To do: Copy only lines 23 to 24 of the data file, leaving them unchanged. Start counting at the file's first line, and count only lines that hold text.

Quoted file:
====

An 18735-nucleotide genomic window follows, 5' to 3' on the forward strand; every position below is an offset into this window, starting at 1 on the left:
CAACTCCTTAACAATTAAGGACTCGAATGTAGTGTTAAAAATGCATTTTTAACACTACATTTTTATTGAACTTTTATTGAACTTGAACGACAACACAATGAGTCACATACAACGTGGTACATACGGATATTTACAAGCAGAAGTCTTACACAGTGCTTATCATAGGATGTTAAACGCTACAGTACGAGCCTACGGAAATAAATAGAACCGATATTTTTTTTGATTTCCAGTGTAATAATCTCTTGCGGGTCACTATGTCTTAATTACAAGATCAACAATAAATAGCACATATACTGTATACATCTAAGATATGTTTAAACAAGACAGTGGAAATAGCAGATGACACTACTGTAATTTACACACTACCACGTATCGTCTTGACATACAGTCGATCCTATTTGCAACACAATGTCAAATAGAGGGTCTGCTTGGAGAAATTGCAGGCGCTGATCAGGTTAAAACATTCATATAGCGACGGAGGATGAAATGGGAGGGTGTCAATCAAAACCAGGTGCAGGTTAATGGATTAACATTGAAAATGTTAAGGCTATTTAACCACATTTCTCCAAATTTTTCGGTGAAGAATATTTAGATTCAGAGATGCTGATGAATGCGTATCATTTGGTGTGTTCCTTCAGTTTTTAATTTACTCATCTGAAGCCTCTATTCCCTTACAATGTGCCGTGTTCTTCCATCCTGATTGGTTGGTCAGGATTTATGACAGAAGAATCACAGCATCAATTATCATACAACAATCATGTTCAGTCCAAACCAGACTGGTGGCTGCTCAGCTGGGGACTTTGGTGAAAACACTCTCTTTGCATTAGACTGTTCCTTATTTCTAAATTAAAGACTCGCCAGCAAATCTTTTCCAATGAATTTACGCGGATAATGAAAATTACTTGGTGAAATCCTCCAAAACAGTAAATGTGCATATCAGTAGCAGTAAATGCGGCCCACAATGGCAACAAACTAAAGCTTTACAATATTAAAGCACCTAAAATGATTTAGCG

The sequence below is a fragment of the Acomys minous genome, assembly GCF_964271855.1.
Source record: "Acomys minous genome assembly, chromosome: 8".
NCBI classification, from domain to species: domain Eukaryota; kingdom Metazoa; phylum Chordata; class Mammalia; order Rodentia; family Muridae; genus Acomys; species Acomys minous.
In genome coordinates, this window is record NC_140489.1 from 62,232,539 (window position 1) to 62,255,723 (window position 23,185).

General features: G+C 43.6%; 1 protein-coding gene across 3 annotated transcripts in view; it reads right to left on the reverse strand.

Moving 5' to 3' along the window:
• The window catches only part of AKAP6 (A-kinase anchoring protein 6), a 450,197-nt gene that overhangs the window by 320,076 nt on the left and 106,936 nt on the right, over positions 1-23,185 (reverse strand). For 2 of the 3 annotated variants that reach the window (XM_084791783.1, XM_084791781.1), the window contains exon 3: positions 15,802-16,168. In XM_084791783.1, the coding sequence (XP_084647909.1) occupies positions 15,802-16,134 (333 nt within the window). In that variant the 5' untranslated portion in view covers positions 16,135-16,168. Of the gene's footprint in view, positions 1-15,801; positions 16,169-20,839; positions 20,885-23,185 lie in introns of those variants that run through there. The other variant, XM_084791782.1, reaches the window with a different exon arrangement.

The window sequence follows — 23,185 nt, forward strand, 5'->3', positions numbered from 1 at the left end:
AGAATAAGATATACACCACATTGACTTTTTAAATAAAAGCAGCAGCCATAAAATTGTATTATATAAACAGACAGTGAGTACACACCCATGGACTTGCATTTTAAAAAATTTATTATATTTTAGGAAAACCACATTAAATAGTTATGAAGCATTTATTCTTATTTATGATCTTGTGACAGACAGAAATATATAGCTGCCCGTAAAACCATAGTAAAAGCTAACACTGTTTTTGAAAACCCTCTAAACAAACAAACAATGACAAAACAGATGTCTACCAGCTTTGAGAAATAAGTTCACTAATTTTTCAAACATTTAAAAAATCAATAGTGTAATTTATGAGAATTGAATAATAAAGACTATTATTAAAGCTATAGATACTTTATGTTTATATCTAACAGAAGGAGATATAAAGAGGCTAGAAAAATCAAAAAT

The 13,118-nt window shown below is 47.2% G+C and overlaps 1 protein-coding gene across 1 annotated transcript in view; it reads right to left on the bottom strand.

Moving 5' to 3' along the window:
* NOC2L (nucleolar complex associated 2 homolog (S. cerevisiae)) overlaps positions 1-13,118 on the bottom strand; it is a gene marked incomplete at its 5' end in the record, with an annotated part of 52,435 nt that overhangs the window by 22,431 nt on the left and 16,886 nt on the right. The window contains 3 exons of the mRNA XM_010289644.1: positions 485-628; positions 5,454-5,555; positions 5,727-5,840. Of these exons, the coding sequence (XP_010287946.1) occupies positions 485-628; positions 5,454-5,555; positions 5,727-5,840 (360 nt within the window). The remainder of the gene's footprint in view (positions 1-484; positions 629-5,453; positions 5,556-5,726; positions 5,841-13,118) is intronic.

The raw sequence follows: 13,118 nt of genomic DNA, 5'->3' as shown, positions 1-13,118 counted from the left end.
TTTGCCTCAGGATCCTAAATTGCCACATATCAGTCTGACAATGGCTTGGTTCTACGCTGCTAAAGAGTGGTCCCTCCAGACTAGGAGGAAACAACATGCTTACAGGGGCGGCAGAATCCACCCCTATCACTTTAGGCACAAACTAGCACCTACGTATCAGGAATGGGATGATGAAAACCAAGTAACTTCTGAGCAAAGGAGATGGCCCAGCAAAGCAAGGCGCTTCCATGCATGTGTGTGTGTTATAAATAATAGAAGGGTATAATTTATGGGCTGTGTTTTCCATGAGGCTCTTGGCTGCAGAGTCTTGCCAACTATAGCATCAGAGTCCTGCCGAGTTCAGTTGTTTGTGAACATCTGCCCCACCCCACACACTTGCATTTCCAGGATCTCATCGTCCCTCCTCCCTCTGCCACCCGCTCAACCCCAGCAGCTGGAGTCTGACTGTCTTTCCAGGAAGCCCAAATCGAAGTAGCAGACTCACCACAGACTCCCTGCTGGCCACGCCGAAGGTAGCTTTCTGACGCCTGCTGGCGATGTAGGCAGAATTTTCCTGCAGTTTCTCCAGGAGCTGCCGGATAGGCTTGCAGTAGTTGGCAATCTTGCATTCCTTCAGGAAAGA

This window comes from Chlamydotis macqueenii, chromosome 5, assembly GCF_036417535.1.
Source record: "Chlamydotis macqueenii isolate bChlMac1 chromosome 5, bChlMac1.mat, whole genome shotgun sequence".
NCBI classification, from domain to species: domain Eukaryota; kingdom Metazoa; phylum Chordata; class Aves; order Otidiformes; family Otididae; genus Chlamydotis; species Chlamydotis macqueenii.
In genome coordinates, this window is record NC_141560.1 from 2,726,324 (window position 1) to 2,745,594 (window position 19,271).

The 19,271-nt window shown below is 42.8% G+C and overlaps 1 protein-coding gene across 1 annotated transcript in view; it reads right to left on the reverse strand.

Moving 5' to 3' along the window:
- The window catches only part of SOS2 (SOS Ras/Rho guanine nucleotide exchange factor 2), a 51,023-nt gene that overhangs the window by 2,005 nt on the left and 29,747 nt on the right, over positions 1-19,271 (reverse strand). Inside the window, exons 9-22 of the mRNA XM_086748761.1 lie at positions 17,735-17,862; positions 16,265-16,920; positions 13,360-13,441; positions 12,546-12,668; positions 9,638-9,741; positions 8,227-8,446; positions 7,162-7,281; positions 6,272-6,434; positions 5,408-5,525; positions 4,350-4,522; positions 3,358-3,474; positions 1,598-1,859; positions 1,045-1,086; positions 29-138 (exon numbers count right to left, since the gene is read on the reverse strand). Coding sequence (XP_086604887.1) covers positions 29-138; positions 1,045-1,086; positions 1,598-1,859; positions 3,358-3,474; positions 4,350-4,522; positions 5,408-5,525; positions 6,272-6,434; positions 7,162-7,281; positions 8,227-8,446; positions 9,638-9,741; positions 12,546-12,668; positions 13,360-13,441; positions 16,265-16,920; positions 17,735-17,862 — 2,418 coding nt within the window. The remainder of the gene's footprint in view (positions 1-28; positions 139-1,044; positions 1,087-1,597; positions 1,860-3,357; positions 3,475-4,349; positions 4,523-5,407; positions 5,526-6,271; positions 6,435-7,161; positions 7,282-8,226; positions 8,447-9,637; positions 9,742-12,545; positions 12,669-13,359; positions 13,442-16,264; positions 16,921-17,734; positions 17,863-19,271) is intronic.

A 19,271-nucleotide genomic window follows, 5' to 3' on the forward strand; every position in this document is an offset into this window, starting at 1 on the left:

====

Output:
- The window catches only part of SOS2 (SOS Ras/Rho guanine nucleotide exchange factor 2), a 51,023-nt gene that overhangs the window by 2,005 nt on the left and 29,747 nt on the right, over positions 1-19,271 (reverse strand). Inside the window, exons 9-22 of the mRNA XM_086748761.1 lie at positions 17,735-17,862; positions 16,265-16,920; positions 13,360-13,441; positions 12,546-12,668; positions 9,638-9,741; positions 8,227-8,446; positions 7,162-7,281; positions 6,272-6,434; positions 5,408-5,525; positions 4,350-4,522; positions 3,358-3,474; positions 1,598-1,859; positions 1,045-1,086; positions 29-138 (exon numbers count right to left, since the gene is read on the reverse strand). Coding sequence (XP_086604887.1) covers positions 29-138; positions 1,045-1,086; positions 1,598-1,859; positions 3,358-3,474; positions 4,350-4,522; positions 5,408-5,525; positions 6,272-6,434; positions 7,162-7,281; positions 8,227-8,446; positions 9,638-9,741; positions 12,546-12,668; positions 13,360-13,441; positions 16,265-16,920; positions 17,735-17,862 — 2,418 coding nt within the window. The remainder of the gene's footprint in view (positions 1-28; positions 139-1,044; positions 1,087-1,597; positions 1,860-3,357; positions 3,475-4,349; positions 4,523-5,407; positions 5,526-6,271; positions 6,435-7,161; positions 7,282-8,226; positions 8,447-9,637; positions 9,742-12,545; positions 12,669-13,359; positions 13,442-16,264; positions 16,921-17,734; positions 17,863-19,271) is intronic.

A 19,271-nucleotide genomic window follows, 5' to 3' on the forward strand; every position in this document is an offset into this window, starting at 1 on the left: